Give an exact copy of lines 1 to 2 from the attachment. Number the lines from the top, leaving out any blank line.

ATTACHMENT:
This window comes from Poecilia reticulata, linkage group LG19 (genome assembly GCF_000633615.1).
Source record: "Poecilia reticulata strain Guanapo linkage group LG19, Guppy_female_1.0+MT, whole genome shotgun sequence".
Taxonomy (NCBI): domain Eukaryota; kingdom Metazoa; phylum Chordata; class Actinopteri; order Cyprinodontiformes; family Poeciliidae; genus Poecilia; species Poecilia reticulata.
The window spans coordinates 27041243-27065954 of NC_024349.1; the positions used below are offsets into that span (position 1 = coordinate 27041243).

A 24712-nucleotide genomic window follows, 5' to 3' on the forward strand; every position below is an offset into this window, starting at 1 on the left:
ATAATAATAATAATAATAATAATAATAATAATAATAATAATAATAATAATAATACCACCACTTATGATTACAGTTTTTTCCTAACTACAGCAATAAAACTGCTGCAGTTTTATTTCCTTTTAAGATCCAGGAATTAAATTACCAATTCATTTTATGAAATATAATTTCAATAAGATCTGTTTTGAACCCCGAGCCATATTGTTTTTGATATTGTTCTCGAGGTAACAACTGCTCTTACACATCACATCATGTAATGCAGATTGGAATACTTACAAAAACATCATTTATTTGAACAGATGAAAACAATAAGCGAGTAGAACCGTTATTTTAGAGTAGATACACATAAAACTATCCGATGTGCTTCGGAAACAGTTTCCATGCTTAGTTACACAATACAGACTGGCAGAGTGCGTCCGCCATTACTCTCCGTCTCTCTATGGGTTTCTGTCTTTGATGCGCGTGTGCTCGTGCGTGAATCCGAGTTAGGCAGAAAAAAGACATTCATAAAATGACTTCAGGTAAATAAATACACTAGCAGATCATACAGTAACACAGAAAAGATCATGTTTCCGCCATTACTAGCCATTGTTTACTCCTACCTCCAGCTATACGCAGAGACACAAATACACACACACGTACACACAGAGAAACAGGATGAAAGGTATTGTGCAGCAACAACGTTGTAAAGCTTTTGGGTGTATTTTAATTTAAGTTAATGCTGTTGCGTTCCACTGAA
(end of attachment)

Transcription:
This window comes from Poecilia reticulata, linkage group LG19 (genome assembly GCF_000633615.1).
Source record: "Poecilia reticulata strain Guanapo linkage group LG19, Guppy_female_1.0+MT, whole genome shotgun sequence".